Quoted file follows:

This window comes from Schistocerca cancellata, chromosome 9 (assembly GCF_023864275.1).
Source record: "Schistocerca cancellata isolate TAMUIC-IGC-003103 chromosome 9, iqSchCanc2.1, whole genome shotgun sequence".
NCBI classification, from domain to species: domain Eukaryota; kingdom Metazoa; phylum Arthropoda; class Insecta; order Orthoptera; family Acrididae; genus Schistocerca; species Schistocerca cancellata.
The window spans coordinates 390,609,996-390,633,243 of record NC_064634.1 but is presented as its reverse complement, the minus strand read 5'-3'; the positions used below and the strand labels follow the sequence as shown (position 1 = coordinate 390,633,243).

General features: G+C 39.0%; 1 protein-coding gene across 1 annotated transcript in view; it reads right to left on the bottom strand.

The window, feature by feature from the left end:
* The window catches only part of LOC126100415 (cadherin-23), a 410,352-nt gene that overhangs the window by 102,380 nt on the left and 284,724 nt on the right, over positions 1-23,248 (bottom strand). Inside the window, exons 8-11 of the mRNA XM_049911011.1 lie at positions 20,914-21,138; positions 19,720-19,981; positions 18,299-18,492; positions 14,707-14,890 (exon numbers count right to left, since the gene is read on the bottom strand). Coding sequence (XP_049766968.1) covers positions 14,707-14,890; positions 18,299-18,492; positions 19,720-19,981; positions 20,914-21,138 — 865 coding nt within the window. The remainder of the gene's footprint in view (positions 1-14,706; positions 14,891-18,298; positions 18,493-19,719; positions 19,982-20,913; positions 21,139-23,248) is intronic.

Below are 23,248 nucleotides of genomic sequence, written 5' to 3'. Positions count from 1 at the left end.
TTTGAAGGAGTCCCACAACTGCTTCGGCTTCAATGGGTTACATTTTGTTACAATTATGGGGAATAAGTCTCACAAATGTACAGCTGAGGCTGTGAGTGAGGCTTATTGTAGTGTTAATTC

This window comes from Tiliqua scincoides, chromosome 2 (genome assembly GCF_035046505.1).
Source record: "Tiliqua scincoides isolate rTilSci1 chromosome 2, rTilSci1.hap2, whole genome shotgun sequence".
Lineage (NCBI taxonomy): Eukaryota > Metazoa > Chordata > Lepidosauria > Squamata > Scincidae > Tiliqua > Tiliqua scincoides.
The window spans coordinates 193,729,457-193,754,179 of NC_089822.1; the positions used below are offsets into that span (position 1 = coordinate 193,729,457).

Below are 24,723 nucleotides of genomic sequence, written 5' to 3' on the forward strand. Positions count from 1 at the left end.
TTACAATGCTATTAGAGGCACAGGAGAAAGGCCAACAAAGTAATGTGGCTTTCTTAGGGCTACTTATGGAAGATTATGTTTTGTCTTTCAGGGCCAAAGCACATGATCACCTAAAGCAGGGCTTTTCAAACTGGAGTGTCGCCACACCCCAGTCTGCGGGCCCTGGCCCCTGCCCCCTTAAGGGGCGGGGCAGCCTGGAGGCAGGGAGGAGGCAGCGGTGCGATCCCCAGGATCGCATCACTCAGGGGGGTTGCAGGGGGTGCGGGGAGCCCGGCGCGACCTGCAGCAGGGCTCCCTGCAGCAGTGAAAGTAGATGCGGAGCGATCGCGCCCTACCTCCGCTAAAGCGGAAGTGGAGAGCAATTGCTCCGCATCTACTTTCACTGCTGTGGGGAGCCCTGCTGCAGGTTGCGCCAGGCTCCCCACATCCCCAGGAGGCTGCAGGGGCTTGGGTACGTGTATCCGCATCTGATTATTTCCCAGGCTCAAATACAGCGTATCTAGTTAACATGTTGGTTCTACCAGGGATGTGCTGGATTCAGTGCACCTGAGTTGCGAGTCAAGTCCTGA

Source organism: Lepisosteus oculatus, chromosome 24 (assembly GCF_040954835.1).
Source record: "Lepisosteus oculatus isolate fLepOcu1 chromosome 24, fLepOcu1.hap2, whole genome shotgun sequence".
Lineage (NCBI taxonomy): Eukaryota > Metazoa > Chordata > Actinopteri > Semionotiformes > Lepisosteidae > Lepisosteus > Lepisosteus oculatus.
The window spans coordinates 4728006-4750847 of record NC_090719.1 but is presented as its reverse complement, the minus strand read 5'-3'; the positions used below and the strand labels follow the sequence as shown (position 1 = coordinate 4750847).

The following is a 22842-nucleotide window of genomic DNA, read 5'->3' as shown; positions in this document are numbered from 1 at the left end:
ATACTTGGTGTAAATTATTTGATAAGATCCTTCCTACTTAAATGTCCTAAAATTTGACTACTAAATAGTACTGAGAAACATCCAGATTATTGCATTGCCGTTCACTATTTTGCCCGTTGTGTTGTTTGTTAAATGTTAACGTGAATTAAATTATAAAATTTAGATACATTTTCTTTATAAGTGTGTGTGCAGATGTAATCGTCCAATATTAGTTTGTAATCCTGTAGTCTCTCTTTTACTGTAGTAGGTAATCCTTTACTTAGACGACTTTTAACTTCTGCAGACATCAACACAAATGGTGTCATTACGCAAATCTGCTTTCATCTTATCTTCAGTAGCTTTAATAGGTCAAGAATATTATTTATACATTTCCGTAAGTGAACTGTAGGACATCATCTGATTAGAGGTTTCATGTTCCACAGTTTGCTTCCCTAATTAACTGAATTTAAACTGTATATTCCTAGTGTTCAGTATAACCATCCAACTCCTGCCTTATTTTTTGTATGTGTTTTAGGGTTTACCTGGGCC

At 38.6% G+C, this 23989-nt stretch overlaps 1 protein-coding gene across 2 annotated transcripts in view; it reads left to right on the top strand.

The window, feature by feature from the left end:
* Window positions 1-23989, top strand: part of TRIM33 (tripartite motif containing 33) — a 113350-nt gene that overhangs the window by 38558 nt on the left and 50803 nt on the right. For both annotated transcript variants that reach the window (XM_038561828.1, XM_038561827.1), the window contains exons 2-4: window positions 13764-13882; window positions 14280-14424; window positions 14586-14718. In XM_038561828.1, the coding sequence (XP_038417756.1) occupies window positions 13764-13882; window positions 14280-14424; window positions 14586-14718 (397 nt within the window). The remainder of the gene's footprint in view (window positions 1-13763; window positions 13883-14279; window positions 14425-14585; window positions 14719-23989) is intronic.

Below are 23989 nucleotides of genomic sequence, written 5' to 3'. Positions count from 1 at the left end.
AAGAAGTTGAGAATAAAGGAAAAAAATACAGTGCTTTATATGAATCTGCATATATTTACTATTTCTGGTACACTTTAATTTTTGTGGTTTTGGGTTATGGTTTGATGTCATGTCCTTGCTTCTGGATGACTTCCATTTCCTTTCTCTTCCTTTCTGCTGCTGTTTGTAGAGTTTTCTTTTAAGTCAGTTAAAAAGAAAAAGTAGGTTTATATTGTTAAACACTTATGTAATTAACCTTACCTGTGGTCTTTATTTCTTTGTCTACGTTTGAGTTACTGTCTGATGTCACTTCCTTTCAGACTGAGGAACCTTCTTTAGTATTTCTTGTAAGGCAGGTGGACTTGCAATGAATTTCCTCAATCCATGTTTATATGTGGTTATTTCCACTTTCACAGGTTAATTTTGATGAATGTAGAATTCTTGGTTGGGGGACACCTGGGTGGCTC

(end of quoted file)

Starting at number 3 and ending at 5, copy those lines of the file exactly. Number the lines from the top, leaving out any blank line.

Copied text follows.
NCBI classification, from domain to species: domain Eukaryota; kingdom Metazoa; phylum Arthropoda; class Insecta; order Orthoptera; family Acrididae; genus Schistocerca; species Schistocerca cancellata.
The window spans coordinates 390,609,996-390,633,243 of record NC_064634.1 but is presented as its reverse complement, the minus strand read 5'-3'; the positions used below and the strand labels follow the sequence as shown (position 1 = coordinate 390,633,243).

General features: G+C 39.0%; 1 protein-coding gene across 1 annotated transcript in view; it reads right to left on the bottom strand.